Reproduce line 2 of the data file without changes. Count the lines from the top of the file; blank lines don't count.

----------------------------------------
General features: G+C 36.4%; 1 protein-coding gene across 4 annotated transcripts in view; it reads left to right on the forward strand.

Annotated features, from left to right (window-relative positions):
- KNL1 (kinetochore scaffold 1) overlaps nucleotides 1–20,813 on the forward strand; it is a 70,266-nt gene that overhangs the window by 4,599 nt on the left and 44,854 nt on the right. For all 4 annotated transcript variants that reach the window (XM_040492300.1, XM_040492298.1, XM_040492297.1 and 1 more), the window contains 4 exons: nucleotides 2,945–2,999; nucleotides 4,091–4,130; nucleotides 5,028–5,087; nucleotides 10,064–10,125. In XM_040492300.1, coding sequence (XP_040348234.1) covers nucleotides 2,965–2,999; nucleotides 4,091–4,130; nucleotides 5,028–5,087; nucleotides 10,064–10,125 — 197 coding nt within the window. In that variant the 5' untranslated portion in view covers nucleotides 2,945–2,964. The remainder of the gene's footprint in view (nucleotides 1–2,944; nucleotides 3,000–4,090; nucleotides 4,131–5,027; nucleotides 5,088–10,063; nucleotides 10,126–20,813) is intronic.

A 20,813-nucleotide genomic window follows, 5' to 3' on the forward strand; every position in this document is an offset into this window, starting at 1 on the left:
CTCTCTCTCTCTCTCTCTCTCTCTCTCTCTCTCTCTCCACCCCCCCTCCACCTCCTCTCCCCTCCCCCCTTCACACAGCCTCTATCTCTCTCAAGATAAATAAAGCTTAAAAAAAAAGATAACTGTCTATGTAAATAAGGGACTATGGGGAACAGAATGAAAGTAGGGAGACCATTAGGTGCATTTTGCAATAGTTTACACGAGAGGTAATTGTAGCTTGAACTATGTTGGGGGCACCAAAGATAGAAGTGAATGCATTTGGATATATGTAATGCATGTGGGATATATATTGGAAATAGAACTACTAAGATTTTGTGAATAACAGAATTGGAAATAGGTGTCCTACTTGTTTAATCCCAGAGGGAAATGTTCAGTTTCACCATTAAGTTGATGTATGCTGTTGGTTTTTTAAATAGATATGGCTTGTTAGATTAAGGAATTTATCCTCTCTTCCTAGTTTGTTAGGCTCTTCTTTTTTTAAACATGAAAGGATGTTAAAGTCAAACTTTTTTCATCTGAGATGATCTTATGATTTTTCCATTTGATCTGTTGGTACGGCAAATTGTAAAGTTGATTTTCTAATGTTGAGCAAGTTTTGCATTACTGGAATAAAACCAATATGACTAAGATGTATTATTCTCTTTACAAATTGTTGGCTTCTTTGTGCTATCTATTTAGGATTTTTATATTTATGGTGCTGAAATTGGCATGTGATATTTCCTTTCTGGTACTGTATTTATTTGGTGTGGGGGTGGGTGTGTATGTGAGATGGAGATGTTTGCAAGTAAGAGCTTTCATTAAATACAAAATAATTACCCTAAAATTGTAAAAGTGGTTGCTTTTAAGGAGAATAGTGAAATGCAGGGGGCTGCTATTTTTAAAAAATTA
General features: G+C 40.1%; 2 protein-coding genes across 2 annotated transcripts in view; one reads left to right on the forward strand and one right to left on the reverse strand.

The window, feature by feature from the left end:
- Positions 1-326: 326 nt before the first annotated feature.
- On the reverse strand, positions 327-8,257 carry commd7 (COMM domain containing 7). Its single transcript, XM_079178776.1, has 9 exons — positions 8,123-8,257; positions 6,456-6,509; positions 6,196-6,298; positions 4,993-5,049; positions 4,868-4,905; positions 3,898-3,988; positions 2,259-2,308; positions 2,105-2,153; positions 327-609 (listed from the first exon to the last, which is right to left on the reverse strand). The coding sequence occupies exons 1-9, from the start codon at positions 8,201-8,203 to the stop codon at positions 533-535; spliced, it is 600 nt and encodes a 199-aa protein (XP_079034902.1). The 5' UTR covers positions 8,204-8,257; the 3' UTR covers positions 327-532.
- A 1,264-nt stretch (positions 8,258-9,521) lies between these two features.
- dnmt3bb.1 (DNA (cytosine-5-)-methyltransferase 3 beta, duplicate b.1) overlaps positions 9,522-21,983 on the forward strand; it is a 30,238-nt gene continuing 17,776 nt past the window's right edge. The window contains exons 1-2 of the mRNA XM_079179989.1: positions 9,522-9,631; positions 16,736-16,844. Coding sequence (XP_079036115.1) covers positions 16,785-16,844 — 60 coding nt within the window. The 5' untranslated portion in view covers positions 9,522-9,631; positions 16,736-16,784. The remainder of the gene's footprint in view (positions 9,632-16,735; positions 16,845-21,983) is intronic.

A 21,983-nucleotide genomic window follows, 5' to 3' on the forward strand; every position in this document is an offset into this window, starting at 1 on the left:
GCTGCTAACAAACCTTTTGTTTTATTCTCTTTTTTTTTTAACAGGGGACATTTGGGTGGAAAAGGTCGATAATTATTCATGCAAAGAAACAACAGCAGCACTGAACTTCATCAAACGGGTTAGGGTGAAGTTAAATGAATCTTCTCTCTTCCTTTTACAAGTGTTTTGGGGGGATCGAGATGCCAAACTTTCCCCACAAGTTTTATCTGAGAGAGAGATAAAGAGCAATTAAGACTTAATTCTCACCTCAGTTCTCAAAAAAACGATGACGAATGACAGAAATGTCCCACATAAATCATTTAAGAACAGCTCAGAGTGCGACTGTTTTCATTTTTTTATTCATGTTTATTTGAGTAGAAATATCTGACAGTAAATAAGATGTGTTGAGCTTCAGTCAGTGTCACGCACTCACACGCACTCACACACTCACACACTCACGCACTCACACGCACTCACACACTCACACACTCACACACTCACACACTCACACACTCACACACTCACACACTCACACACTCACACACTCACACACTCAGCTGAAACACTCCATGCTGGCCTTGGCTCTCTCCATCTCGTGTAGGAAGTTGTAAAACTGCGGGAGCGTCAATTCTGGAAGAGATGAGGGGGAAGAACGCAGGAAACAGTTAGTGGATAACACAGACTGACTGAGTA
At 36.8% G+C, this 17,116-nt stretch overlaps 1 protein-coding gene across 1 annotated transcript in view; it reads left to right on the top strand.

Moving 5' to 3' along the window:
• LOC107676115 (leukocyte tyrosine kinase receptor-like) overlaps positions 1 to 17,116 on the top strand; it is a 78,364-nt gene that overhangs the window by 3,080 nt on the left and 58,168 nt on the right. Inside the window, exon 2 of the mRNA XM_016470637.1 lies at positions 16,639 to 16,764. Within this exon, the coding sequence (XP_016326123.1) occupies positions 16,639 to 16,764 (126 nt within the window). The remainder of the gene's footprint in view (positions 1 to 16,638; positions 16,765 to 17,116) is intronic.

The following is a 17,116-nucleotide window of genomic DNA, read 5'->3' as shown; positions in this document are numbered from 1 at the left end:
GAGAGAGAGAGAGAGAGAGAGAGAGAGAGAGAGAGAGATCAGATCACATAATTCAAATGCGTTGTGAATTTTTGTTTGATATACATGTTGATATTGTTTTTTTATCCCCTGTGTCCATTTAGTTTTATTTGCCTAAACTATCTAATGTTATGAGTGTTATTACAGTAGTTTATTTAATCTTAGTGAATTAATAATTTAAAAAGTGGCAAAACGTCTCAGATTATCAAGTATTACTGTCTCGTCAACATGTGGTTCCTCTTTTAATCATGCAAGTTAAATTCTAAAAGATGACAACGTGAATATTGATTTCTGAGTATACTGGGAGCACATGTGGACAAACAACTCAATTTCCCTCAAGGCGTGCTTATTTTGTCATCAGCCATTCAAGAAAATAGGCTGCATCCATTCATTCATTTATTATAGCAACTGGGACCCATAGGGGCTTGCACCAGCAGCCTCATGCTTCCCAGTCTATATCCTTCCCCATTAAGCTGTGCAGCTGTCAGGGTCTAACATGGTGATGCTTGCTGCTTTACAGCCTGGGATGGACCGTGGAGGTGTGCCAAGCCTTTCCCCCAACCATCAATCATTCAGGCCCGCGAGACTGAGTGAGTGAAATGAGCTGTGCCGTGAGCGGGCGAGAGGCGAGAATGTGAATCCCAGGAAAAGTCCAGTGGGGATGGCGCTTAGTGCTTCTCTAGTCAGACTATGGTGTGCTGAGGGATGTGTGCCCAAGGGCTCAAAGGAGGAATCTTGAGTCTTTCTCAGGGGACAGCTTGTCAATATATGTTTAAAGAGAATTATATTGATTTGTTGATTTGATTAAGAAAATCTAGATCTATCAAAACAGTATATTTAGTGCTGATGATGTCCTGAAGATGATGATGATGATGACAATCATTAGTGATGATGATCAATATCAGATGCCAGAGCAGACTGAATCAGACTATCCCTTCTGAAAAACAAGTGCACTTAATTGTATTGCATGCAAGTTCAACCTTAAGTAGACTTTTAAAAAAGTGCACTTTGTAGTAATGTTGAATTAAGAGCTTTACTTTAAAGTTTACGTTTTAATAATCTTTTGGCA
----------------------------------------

Annotated features, from left to right (window-relative positions):